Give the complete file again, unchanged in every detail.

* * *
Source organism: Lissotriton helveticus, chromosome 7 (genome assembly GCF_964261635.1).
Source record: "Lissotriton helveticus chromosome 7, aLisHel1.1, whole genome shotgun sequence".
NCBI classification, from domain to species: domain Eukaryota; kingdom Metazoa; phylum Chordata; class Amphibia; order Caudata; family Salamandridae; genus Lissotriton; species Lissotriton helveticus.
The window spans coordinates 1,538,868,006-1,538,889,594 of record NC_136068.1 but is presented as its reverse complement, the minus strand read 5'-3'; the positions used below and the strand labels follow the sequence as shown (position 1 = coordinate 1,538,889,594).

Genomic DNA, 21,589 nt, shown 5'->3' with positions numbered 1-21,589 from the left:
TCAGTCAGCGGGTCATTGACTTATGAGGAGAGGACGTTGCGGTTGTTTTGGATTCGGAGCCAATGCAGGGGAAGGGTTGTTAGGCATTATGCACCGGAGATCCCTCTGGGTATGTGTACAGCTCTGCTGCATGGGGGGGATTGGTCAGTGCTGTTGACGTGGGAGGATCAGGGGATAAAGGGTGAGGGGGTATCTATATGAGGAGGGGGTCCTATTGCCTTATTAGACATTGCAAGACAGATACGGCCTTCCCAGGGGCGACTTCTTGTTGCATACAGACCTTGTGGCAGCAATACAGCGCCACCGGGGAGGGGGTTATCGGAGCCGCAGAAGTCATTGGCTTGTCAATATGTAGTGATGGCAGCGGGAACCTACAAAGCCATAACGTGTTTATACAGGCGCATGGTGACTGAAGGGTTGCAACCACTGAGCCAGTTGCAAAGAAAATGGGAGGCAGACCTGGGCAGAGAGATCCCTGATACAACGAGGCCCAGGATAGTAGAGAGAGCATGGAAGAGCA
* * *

Source organism: Lissotriton helveticus, chromosome 7 (genome assembly GCF_964261635.1).
Source record: "Lissotriton helveticus chromosome 7, aLisHel1.1, whole genome shotgun sequence".
NCBI classification, from domain to species: domain Eukaryota; kingdom Metazoa; phylum Chordata; class Amphibia; order Caudata; family Salamandridae; genus Lissotriton; species Lissotriton helveticus.
The window spans coordinates 1,538,868,006-1,538,889,594 of record NC_136068.1 but is presented as its reverse complement, the minus strand read 5'-3'; the positions used below and the strand labels follow the sequence as shown (position 1 = coordinate 1,538,889,594).

Genomic DNA, 21,589 nt, shown 5'->3' with positions numbered 1-21,589 from the left:
TCAGTCAGCGGGTCATTGACTTATGAGGAGAGGACGTTGCGGTTGTTTTGGATTCGGAGCCAATGCAGGGGAAGGGTTGTTAGGCATTATGCACCGGAGATCCCTCTGGGTATGTGTACAGCTCTGCTGCATGGGGGGGATTGGTCAGTGCTGTTGACGTGGGAGGATCAGGGGATAAAGGGTGAGGGGGTATCTATATGAGGAGGGGGTCCTATTGCCTTATTAGACATTGCAAGACAGATACGGCCTTCCCAGGGGCGACTTCTTGTTGCATACAGACCTTGTGGCAGCAATACAGCGCCACCGGGGAGGGGGTTATCGGAGCCGCAGAAGTCATTGGCTTGTCAATATGTAGTGATGGCAGCGGGAACCTACAAAGCCATAACGTGTTTATACAGGCGCATGGTGACTGAAGGGTTGCAACCACTGAGCCAGTTGCAAAGAAAATGGGAGGCAGACCTGGGCAGAGAGATCCCTGATACAACGAGGCCCAGGATAGTAGAGAGAGCATGGAAGAGCA